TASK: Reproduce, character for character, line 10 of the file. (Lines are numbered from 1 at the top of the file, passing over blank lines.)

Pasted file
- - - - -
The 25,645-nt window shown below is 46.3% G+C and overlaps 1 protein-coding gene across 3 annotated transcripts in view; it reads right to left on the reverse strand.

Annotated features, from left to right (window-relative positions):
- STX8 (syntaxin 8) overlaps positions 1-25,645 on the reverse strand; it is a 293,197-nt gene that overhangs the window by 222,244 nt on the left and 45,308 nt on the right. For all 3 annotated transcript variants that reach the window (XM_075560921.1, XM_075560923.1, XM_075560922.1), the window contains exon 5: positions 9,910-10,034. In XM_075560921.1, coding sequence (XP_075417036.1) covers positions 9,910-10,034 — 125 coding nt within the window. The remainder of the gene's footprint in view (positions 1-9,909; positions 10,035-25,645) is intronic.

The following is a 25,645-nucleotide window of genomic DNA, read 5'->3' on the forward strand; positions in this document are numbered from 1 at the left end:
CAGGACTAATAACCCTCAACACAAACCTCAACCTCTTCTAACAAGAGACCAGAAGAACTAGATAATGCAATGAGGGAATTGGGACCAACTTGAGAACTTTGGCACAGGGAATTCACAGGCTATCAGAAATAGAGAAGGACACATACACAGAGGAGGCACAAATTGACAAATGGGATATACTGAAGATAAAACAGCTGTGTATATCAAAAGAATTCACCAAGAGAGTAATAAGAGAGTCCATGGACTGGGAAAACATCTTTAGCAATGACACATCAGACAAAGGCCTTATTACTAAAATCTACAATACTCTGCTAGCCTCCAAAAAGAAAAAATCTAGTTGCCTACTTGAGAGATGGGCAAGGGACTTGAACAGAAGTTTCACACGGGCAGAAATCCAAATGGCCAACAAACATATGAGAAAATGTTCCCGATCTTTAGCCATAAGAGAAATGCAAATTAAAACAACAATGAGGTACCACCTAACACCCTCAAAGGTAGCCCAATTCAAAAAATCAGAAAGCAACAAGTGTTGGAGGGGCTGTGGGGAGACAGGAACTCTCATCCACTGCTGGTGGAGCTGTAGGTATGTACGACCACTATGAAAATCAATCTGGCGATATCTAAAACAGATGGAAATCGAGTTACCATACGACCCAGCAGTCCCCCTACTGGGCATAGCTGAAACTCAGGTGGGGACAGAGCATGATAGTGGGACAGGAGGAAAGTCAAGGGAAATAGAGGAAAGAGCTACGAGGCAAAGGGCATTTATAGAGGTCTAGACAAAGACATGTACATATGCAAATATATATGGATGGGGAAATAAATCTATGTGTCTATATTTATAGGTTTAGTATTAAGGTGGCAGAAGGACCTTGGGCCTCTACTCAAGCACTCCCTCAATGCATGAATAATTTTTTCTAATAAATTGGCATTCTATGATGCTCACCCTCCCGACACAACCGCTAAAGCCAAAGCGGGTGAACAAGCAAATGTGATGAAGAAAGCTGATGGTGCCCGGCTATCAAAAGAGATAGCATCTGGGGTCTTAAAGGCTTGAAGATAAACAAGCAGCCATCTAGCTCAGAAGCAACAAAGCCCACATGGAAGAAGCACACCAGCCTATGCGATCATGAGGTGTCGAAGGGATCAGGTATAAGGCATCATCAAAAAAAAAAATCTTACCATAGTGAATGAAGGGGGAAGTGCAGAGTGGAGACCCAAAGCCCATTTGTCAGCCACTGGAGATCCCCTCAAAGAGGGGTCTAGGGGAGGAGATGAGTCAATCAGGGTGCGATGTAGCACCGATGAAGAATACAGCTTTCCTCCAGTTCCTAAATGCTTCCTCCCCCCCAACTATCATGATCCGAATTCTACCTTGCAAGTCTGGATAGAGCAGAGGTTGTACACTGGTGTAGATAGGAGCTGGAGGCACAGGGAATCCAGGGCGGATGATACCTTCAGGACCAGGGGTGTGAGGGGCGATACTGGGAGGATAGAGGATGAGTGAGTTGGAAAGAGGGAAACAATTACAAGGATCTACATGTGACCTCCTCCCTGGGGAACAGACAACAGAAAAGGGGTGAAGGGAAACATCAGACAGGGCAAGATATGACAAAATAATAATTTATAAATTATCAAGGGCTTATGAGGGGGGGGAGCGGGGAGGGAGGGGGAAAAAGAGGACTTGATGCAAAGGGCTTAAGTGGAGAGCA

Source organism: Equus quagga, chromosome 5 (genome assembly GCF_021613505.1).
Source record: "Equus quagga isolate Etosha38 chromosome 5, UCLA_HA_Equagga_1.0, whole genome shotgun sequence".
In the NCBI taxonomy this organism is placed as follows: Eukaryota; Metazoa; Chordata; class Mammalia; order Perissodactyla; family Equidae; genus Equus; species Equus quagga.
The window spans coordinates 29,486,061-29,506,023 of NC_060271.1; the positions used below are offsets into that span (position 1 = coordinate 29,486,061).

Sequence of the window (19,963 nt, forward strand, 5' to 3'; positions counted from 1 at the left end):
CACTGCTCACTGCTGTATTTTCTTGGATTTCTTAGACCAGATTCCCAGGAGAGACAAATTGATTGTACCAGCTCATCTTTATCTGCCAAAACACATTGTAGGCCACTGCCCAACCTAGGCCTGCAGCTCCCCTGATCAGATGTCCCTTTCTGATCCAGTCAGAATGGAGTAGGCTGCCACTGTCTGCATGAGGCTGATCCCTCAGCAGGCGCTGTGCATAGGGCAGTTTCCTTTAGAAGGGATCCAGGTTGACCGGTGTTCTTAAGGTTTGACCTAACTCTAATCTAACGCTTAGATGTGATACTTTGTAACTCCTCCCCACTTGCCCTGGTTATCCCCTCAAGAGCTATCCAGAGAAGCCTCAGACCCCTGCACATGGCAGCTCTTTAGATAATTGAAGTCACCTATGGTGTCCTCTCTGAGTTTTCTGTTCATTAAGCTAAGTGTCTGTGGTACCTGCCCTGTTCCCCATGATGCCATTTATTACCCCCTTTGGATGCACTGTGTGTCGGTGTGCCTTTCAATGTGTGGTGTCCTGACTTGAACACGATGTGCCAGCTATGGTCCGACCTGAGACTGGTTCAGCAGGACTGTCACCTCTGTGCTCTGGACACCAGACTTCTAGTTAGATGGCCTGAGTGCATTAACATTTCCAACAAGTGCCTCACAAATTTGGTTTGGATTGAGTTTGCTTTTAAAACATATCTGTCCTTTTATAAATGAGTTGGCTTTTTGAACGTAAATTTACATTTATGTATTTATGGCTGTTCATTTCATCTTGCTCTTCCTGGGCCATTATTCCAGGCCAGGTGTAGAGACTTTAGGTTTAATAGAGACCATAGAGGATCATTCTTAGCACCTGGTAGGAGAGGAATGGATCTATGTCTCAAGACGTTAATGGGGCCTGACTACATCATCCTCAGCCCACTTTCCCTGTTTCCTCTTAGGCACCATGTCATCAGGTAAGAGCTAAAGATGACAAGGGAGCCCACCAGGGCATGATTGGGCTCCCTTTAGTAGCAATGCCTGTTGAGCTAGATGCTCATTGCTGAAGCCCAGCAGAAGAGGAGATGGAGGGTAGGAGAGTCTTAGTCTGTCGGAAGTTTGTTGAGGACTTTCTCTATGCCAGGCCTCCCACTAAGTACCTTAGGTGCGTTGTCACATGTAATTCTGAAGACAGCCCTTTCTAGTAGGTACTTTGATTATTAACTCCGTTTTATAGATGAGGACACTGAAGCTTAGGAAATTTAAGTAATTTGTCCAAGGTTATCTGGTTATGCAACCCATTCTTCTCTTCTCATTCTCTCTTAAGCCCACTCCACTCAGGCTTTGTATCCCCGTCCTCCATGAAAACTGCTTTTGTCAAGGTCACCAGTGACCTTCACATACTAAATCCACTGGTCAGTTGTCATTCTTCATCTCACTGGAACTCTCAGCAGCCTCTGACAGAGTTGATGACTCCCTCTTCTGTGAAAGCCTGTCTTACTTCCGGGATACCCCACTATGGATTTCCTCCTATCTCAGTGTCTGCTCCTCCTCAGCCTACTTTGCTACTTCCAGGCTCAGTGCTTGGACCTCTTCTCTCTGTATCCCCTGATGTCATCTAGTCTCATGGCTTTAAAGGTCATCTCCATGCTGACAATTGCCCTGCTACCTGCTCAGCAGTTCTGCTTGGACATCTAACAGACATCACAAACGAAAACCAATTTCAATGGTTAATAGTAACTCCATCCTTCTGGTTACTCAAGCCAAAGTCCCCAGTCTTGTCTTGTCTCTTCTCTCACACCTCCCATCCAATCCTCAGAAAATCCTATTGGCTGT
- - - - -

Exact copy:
Sequence of the window (19,963 nt, forward strand, 5' to 3'; positions counted from 1 at the left end):